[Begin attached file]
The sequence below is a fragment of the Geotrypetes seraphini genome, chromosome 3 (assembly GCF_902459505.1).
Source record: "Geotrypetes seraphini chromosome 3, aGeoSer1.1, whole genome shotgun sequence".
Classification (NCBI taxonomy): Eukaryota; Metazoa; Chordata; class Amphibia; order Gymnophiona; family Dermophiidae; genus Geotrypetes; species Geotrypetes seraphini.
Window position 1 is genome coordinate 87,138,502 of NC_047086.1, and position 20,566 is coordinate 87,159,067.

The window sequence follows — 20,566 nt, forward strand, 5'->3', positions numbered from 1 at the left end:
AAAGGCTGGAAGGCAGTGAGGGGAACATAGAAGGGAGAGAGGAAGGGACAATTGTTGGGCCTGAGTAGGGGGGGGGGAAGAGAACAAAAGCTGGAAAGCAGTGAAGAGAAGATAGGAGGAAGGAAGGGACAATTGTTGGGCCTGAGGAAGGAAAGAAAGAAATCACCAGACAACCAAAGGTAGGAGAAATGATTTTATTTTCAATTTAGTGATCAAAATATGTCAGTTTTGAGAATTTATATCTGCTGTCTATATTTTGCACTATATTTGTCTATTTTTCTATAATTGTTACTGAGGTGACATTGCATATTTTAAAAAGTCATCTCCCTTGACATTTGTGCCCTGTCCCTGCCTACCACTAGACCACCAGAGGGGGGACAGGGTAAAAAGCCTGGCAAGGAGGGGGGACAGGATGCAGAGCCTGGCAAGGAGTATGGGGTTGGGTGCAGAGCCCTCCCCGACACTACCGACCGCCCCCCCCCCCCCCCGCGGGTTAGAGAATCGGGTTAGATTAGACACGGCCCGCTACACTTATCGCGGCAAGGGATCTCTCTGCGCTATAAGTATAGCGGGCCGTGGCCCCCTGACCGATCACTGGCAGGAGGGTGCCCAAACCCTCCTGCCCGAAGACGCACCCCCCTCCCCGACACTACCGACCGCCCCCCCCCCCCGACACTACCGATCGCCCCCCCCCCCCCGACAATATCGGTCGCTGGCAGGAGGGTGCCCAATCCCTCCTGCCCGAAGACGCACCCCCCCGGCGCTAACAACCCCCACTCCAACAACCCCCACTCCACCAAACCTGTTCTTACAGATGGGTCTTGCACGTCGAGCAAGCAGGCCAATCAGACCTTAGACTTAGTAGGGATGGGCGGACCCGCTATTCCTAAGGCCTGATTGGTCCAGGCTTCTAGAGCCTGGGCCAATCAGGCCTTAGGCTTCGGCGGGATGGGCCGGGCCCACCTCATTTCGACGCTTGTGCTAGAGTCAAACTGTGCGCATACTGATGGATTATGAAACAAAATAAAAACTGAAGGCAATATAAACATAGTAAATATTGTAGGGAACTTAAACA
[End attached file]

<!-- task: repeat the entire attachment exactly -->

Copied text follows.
The sequence below is a fragment of the Geotrypetes seraphini genome, chromosome 3 (assembly GCF_902459505.1).
Source record: "Geotrypetes seraphini chromosome 3, aGeoSer1.1, whole genome shotgun sequence".
Classification (NCBI taxonomy): Eukaryota; Metazoa; Chordata; class Amphibia; order Gymnophiona; family Dermophiidae; genus Geotrypetes; species Geotrypetes seraphini.
Window position 1 is genome coordinate 87,138,502 of NC_047086.1, and position 20,566 is coordinate 87,159,067.

The window sequence follows — 20,566 nt, forward strand, 5'->3', positions numbered from 1 at the left end:
AAAGGCTGGAAGGCAGTGAGGGGAACATAGAAGGGAGAGAGGAAGGGACAATTGTTGGGCCTGAGTAGGGGGGGGGGAAGAGAACAAAAGCTGGAAAGCAGTGAAGAGAAGATAGGAGGAAGGAAGGGACAATTGTTGGGCCTGAGGAAGGAAAGAAAGAAATCACCAGACAACCAAAGGTAGGAGAAATGATTTTATTTTCAATTTAGTGATCAAAATATGTCAGTTTTGAGAATTTATATCTGCTGTCTATATTTTGCACTATATTTGTCTATTTTTCTATAATTGTTACTGAGGTGACATTGCATATTTTAAAAAGTCATCTCCCTTGACATTTGTGCCCTGTCCCTGCCTACCACTAGACCACCAGAGGGGGGACAGGGTAAAAAGCCTGGCAAGGAGGGGGGACAGGATGCAGAGCCTGGCAAGGAGTATGGGGTTGGGTGCAGAGCCCTCCCCGACACTACCGACCGCCCCCCCCCCCCCCCGCGGGTTAGAGAATCGGGTTAGATTAGACACGGCCCGCTACACTTATCGCGGCAAGGGATCTCTCTGCGCTATAAGTATAGCGGGCCGTGGCCCCCTGACCGATCACTGGCAGGAGGGTGCCCAAACCCTCCTGCCCGAAGACGCACCCCCCTCCCCGACACTACCGACCGCCCCCCCCCCCCGACACTACCGATCGCCCCCCCCCCCCCGACAATATCGGTCGCTGGCAGGAGGGTGCCCAATCCCTCCTGCCCGAAGACGCACCCCCCCGGCGCTAACAACCCCCACTCCAACAACCCCCACTCCACCAAACCTGTTCTTACAGATGGGTCTTGCACGTCGAGCAAGCAGGCCAATCAGACCTTAGACTTAGTAGGGATGGGCGGACCCGCTATTCCTAAGGCCTGATTGGTCCAGGCTTCTAGAGCCTGGGCCAATCAGGCCTTAGGCTTCGGCGGGATGGGCCGGGCCCACCTCATTTCGACGCTTGTGCTAGAGTCAAACTGTGCGCATACTGATGGATTATGAAACAAAATAAAAACTGAAGGCAATATAAACATAGTAAATATTGTAGGGAACTTAAACA